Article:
night float


I’m still not doing well with this independent judgment thing. I really hate having to put myself on the line: take responsibility for having gathered all the relevant facts, for having weighed them correctly, and for having chosen the right course of action – without checking with anyone else first. It’s kind of like the difference between practice test questions, when you can look at the answers right away and see how you did, and the real test, where you just have to plunge ahead, and wait a few months to find out whether you were right or wrong. That’s the nature of being a doctor, but after spending eight months accustoming myself to checking everything with a senior, no matter how confident I am, and being chewed out if I fail to do so, this is a little bit of an adjustment.

Very very uncomfortable. I spend long periods of time sitting in front of the computer with my head in my hands, trying to make sense of the patient. It doesn’t help when the way the patient looks – fairly comfortable, not too particularly sick – doesn’t correlate well with the awful numbers in the computer (white count, creatinine, fever, tachycardia, borderline hypotension, any combination of those). The nurses keep asking if I’m ok, and then they want to know if I’ve decided what to do. Ha! I tell them, “Let’s start with these two things, and I’m sure in five minutes I’ll think of some more.” So far they’re not complaining too much about me changing the plan ten minutes later. I try to limit it to one change of plan per patient episode. The second plan better be the right one.

Towards the end of the night, the pressure gets to be too much, and I call one of the other surgery residents, just trying to share my indecision. He, of course, doesn’t appreciate me trying to get him to do my work, especially seeing as how he’s got way too much work of his own to do. So far he’s been fairly decent, but I’m furious with myself. So weak. Resolved, not to call him at all for the next two nights, at least. Rest of the month would be better.

Really, it’s not worth all this worrying, because every time I break down and call somebody to check, my plan has been pretty good. A few details one way or the other, but nothing major. The differences could all be put down to individual preference. I’ve got the basic concepts – fluids, electrolytes, add this drug, cancel that one, call a consult, the consult can wait till morning. If only I could trust myself, without giving up and asking someone else.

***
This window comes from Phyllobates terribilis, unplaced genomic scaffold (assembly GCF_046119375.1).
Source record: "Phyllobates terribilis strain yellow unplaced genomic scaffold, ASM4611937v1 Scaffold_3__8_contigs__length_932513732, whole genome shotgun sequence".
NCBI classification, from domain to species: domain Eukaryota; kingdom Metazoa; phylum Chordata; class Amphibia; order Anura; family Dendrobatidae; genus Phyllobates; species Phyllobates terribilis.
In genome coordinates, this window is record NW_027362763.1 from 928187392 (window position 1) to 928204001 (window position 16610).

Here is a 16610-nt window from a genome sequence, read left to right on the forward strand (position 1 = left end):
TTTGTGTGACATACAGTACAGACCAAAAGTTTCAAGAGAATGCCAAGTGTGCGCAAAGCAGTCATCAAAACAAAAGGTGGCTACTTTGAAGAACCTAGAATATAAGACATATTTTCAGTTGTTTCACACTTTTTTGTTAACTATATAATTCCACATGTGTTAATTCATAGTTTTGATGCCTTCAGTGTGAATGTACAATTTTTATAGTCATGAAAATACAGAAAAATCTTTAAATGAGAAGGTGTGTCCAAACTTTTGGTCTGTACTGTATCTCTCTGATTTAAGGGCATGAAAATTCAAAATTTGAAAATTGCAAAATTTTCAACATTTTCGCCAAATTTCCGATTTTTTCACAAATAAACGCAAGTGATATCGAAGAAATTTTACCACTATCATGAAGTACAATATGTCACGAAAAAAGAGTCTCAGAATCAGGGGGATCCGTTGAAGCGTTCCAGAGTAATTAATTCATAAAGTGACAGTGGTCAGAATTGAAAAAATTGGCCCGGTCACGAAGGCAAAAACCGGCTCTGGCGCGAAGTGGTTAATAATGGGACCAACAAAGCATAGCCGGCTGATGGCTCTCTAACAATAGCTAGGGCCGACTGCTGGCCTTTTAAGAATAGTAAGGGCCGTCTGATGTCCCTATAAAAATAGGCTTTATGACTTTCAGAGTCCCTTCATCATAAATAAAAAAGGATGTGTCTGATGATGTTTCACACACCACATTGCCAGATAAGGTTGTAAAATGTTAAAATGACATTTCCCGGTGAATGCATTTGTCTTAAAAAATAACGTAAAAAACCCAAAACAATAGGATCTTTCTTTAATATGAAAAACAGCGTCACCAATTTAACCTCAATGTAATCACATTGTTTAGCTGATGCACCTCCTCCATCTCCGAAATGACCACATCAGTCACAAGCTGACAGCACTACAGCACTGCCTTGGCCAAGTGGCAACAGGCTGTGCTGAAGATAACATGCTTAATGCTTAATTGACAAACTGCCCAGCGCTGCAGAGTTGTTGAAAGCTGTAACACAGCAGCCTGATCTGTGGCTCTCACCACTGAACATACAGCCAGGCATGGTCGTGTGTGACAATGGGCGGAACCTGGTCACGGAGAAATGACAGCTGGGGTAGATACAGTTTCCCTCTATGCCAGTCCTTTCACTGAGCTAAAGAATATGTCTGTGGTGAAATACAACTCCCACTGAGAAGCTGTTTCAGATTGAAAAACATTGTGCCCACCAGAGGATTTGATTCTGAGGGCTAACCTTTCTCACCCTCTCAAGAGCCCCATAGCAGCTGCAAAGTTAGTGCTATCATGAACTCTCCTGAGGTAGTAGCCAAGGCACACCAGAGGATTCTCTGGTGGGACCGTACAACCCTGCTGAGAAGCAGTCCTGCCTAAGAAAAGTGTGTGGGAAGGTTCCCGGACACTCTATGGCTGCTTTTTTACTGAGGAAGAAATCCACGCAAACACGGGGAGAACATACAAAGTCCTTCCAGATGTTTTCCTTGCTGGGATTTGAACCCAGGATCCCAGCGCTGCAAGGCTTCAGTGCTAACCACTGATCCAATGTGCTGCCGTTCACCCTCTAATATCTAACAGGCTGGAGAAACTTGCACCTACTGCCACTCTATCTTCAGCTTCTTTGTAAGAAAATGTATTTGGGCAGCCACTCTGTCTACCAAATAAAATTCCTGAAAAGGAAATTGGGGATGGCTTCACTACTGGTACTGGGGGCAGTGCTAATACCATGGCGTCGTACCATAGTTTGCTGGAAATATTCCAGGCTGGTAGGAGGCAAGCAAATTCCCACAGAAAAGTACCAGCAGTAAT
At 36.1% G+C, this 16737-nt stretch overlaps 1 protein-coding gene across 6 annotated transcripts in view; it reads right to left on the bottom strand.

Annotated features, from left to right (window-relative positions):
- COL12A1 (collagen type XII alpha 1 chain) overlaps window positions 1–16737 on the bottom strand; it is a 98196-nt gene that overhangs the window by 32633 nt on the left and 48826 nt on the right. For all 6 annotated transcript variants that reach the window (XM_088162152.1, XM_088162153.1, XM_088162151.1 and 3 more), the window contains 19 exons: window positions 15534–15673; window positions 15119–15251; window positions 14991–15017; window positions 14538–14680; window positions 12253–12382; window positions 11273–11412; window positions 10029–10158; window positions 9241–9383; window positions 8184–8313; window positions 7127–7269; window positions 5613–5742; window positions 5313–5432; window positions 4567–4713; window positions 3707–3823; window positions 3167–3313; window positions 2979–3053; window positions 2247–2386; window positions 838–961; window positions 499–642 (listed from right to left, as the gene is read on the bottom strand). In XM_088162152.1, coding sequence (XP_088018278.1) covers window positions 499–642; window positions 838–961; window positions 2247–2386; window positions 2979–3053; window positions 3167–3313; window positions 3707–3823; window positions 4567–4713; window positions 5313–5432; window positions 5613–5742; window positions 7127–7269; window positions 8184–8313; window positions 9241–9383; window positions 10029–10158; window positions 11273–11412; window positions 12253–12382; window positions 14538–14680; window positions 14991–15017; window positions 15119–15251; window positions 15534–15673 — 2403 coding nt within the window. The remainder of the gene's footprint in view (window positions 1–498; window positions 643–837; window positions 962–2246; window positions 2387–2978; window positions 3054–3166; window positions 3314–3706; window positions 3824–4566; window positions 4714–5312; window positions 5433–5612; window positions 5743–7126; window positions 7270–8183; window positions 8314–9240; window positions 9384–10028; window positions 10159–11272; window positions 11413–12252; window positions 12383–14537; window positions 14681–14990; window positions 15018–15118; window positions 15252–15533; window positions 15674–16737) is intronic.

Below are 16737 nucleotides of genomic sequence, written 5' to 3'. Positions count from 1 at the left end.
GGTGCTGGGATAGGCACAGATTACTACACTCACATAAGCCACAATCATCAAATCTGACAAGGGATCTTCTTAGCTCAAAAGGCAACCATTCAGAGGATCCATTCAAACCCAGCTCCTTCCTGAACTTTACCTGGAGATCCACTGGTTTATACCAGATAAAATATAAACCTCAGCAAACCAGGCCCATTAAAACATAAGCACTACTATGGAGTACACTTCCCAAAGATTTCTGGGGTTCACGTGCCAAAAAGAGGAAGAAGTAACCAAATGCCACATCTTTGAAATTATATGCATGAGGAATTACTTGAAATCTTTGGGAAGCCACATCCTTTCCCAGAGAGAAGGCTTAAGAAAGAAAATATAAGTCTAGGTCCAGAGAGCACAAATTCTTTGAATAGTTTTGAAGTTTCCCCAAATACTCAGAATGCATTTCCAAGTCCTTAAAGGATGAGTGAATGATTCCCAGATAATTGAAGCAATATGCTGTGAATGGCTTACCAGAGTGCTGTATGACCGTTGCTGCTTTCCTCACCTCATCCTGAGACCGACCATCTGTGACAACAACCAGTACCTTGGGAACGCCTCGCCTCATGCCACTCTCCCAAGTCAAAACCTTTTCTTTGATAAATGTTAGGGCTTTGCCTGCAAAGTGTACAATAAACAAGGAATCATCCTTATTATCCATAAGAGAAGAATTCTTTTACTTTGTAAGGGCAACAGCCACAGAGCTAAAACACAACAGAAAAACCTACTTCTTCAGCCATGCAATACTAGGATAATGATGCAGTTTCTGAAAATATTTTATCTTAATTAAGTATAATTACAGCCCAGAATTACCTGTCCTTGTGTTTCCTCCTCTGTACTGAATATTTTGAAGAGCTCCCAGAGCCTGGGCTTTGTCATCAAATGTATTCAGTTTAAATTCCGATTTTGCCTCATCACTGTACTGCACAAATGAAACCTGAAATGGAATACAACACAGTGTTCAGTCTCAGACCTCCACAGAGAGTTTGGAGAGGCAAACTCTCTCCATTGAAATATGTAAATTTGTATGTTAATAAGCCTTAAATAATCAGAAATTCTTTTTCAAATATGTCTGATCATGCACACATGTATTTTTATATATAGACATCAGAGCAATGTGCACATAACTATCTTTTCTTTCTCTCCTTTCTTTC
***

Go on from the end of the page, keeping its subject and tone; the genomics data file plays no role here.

And then the attending (encouragingly) remarks, “This is a surgery patient. You don’t need anyone else. A surgery resident should be able to manage this patient. Of course, he’s so complex that once you know how to do this, everything else is simple.” Thank you so much, doctor. That makes me feel so much happier about being alone in the hospital with him.

My job description this month calls for a lot of independent assessment, decision making, and interaction with the attendings. Half the time, I have to call very senior staff by myself, no junior resident to run things by first, and I find them making their decision based on my reporting. Apart from burns (where I knew the nurses knew almost everything, and would tell me what they thought needed to be done), this is the first time I’ve had so much responsibility. I spend a lot of time agonizing over whether it’s worth calling the attending with this issue, or whether it can wait; whether I’ll get in more trouble for waking him up at 1am and it turns out to be nothing, or more trouble if I don’t call and then things go bad; whether I’ve gathered absolutely every single piece of relevant data before I wake someone up; whether I’ve thought of every single question that I need answered, before I call. Not much fun, even when the patients aren’t particularly sick; I can’t wait to see what happens when there’s real trouble.

Plus, I find myself with interests opposed to those of the other surgery residents (my supervisors now want the patients admitted to general surgery, and general surgery of course doesn’t want to admit them). So I’m stuck between trying to please the people on the other end of the phone, to whom I’m technically and legally responsible, and trying to please my fellow residents, who are very much present right in front of me, and very much displeased with my actions the last few nights. And when they’re not happy, they let me know.